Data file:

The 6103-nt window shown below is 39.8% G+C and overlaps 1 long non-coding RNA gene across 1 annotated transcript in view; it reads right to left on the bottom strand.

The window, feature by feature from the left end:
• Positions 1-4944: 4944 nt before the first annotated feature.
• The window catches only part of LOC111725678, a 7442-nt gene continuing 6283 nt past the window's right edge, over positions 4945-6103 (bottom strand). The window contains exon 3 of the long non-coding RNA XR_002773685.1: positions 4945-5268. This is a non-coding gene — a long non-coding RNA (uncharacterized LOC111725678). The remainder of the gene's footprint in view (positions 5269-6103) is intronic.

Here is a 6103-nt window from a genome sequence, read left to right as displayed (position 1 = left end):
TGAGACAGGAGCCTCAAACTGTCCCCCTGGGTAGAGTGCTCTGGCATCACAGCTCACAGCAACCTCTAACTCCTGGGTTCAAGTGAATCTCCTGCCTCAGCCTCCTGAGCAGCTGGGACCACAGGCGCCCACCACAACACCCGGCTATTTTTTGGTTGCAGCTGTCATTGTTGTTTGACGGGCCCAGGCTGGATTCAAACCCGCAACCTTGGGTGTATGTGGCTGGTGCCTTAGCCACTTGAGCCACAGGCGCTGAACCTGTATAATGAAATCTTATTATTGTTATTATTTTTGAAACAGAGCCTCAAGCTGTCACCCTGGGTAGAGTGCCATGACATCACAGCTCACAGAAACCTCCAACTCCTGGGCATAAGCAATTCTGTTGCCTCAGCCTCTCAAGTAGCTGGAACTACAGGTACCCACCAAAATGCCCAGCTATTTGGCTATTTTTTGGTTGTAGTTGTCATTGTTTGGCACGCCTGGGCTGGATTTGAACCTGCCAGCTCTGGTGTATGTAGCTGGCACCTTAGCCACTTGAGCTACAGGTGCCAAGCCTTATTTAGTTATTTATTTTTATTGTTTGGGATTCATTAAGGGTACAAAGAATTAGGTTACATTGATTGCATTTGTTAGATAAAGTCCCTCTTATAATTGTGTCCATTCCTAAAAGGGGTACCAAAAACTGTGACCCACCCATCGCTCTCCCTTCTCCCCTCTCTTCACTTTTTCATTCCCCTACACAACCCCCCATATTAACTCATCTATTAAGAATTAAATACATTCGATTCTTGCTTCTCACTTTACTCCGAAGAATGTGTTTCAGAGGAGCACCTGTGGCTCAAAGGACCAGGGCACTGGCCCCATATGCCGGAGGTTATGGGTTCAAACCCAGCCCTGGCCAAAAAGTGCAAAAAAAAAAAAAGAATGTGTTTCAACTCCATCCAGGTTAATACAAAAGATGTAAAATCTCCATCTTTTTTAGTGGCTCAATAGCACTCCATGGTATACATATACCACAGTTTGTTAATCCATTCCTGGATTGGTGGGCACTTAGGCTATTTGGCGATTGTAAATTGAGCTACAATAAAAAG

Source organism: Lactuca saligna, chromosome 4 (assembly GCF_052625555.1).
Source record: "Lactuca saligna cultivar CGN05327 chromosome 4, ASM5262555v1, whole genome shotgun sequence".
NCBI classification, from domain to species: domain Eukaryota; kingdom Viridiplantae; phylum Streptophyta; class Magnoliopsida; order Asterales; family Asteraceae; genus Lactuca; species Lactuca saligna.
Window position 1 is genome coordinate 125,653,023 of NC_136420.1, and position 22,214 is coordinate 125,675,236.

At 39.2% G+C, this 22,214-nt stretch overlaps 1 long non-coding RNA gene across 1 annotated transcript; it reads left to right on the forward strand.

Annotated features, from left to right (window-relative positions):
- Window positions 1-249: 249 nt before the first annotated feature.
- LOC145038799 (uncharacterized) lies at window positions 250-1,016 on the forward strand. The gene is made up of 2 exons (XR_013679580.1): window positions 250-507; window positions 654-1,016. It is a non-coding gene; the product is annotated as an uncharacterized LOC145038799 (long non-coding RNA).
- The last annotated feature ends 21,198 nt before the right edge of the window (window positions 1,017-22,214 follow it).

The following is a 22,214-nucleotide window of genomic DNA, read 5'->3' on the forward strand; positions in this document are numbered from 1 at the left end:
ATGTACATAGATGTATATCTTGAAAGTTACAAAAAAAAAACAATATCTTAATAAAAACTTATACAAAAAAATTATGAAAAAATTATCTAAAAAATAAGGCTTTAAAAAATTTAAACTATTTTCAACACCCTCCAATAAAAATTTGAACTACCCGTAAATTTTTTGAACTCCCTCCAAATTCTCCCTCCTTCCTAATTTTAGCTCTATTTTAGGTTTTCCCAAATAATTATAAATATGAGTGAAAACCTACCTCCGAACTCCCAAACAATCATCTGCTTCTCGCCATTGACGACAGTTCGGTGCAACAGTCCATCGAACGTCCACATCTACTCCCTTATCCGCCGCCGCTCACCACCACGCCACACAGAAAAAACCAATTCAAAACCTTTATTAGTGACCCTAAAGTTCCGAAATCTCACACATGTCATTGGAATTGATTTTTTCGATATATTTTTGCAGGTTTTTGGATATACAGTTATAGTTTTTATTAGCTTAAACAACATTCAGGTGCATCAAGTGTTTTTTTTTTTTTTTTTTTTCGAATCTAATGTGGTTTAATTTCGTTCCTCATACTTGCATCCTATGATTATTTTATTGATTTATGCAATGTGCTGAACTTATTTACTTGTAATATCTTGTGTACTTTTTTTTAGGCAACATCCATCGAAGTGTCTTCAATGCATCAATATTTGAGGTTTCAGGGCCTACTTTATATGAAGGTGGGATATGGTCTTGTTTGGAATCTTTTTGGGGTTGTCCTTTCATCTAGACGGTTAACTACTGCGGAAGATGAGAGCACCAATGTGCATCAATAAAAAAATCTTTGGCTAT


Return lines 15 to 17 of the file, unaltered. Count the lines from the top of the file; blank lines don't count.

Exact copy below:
- The last annotated feature ends 21,198 nt before the right edge of the window (window positions 1,017-22,214 follow it).

The following is a 22,214-nucleotide window of genomic DNA, read 5'->3' on the forward strand; positions in this document are numbered from 1 at the left end:
ATGTACATAGATGTATATCTTGAAAGTTACAAAAAAAAAACAATATCTTAATAAAAACTTATACAAAAAAATTATGAAAAAATTATCTAAAAAATAAGGCTTTAAAAAATTTAAACTATTTTCAACACCCTCCAATAAAAATTTGAACTACCCGTAAATTTTTTGAACTCCCTCCAAATTCTCCCTCCTTCCTAATTTTAGCTCTATTTTAGGTTTTCCCAAATAATTATAAATATGAGTGAAAACCTACCTCCGAACTCCCAAACAATCATCTGCTTCTCGCCATTGACGACAGTTCGGTGCAACAGTCCATCGAACGTCCACATCTACTCCCTTATCCGCCGCCGCTCACCACCACGCCACACAGAAAAAACCAATTCAAAACCTTTATTAGTGACCCTAAAGTTCCGAAATCTCACACATGTCATTGGAATTGATTTTTTCGATATATTTTTGCAGGTTTTTGGATATACAGTTATAGTTTTTATTAGCTTAAACAACATTCAGGTGCATCAAGTGTTTTTTTTTTTTTTTTTTTTCGAATCTAATGTGGTTTAATTTCGTTCCTCATACTTGCATCCTATGATTATTTTATTGATTTATGCAATGTGCTGAACTTATTTACTTGTAATATCTTGTGTACTTTTTTTTAGGCAACATCCATCGAAGTGTCTTCAATGCATCAATATTTGAGGTTTCAGGGCCTACTTTATATGAAGGTGGGATATGGTCTTGTTTGGAATCTTTTTGGGGTTGTCCTTTCATCTAGACGGTTAACTACTGCGGAAGATGAGAGCACCAATGTGCATCAATAAAAAAATCTTTGGCTAT